She explains the DISC system of four behaviour styles developed based on the research of American psychologist William Marston.
D-Dominant (red): These are the bold and assertive people, initiating actions, open to challenges, and making quick decisions. They don’t want to be controlled by anyone. They have a tendency to achieve immediate results. They would rather focus on the future, rather than the past. “They don’t like it when small problems are emphasised and small details. They only think about the big picture,” says Gadomska. “They hate repetition,” she says.
When it comes to dealing with different people, you need different approaches. For instance, there are people who interested in creating a stimulating atmosphere, making a good impression and speaking persuasively. They aren't so interested in the path and steps ahead; the atmosphere is more important to them
I- Influence (Yellow): They are more interested in creating a stimulating atmosphere, making a good impression and speaking persuasively. They also look for favourable working conditions, healthy relationships, and universal recognition of their skills. “They aren’t so interested in the path and steps ahead; the atmosphere is more important to them,” says Gadomska.
S- Steady (Green): They are far more patient, and want to work in a peaceful environment. “They would need to see the process. If I had to give them feedforward, they would need to see each step for themselves,” explains Gadomska.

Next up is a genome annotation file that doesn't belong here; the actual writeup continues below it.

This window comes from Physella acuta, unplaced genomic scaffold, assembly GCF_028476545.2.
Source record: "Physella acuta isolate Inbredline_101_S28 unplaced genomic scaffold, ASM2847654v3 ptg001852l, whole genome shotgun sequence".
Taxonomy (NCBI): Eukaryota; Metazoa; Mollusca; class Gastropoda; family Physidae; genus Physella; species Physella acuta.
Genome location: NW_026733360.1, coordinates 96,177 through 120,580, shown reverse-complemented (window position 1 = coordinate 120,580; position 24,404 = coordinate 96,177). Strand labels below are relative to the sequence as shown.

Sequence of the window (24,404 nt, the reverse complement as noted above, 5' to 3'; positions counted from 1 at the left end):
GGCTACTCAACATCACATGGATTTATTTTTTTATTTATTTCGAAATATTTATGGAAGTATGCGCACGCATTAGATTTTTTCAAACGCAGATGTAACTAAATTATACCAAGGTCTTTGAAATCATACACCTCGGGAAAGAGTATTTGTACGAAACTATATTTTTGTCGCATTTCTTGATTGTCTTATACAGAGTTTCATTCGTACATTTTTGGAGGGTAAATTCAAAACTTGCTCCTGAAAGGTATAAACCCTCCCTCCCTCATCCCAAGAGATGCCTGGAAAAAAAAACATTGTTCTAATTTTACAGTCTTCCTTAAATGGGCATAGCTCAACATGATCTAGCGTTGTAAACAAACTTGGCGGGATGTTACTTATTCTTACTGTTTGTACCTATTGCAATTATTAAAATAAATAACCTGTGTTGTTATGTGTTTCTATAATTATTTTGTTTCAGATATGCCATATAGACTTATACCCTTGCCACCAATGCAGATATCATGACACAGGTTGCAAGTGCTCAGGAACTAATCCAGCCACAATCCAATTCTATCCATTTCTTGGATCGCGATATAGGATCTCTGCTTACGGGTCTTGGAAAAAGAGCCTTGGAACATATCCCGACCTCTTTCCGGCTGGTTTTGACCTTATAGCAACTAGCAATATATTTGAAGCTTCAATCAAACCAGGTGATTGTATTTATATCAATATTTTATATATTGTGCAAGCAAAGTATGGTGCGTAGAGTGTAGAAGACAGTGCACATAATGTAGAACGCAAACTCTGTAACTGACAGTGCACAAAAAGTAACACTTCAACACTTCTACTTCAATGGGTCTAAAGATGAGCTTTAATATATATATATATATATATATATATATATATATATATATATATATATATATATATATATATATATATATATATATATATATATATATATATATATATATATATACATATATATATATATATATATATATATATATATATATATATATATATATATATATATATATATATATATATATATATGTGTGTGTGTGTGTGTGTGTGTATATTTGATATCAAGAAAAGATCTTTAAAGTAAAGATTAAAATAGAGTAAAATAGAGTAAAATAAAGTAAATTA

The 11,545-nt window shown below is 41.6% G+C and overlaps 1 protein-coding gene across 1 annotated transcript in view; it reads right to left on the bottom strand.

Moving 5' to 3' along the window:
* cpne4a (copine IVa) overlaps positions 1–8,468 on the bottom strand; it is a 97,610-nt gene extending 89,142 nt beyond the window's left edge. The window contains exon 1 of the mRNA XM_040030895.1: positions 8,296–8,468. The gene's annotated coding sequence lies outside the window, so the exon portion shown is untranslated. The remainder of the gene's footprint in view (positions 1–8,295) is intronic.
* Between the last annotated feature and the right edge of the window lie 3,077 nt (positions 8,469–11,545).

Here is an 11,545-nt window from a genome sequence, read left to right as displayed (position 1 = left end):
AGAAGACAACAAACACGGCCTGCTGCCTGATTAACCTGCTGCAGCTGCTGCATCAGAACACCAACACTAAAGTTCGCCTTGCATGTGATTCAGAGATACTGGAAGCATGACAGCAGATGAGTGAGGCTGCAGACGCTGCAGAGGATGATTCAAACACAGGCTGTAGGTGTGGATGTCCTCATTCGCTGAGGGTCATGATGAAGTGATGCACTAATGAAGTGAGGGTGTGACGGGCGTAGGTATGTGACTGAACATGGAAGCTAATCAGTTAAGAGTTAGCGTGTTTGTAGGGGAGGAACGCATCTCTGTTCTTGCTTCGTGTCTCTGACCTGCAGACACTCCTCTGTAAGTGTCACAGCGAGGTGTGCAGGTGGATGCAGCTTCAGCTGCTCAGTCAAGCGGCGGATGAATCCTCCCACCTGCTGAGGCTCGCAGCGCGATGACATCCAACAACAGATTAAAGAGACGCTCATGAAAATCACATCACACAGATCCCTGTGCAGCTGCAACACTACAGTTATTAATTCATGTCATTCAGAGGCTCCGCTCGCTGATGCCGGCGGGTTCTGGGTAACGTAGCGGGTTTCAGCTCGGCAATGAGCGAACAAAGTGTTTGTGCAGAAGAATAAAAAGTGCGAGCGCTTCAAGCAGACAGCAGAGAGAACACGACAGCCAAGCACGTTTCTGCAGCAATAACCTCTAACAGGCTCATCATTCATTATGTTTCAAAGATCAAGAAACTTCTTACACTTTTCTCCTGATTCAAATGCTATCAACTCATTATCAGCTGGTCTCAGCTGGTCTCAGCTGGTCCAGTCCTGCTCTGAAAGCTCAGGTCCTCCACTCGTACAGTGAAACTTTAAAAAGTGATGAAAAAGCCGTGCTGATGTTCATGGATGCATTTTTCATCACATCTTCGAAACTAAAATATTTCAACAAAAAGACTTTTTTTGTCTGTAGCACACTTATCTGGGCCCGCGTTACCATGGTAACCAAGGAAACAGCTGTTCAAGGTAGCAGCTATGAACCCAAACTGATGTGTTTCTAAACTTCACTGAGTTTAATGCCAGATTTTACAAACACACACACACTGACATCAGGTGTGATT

C- Compliance (Blue): Such people want to work alone. They don’t like broad generalisations and require specific details, as they wish to make new plans and decisions. Such people are motivated by information and logic, and require clear parameters and instructions. They fear criticism and tend to be overtly critical of themselves.
Some feedback, some feedforward
Samawi explains that people require a combination of both feedback and feedforward, as it can foster better team spirit and a healthier working environment. “It’s complimentary to feedback,” he says and provides a sports analogy to elucidate his point.
“Consider sports—before a game, coaches provide feedforward to outline strategies and objectives, while after the game, feedback discusses successes and improvements. Both are vital for optimal team and individual performance, in sports, as well as in a corporate setting,” he says.
‘The word isn’t the problem’
Feedback and feedforward are all very well, but what’s important is how it’s conveyed, according to Lauren Kyle, a British Dubai-based business psychologist.
“Your tone is everything,” she says, calling feedforward just another word in the ever-changing landscape of vocabulary. “You need to express your feedback in such a manner that it appears positive and inspiring,” she says. “Feedforward is just another buzzword that’s trying too hard," explains Neil Sheth, the founder of Wrightfully.
“Feedback should push you forward, and I think that's enough for everyone," he says.
“It needs to be specific and helpful to the person. You can change the word and call it what you want, but it’s really the way you point out a problem," says Kylie. Choose your words well and think how you want to get the best out of someone,” she says. “Be it feedforward or feedback, you need to get your employees to look ahead, rather than dwell on past mistakes. It’s how you promote psychological safety and trust,” she says. “Be empathetic, whenever you talk to your team. Point out what they did wrong in a task, but also provide the strategy to avoid such mistakes in the future. That’s how they will learn, too. Don’t work in extremes; find the midway,” she says.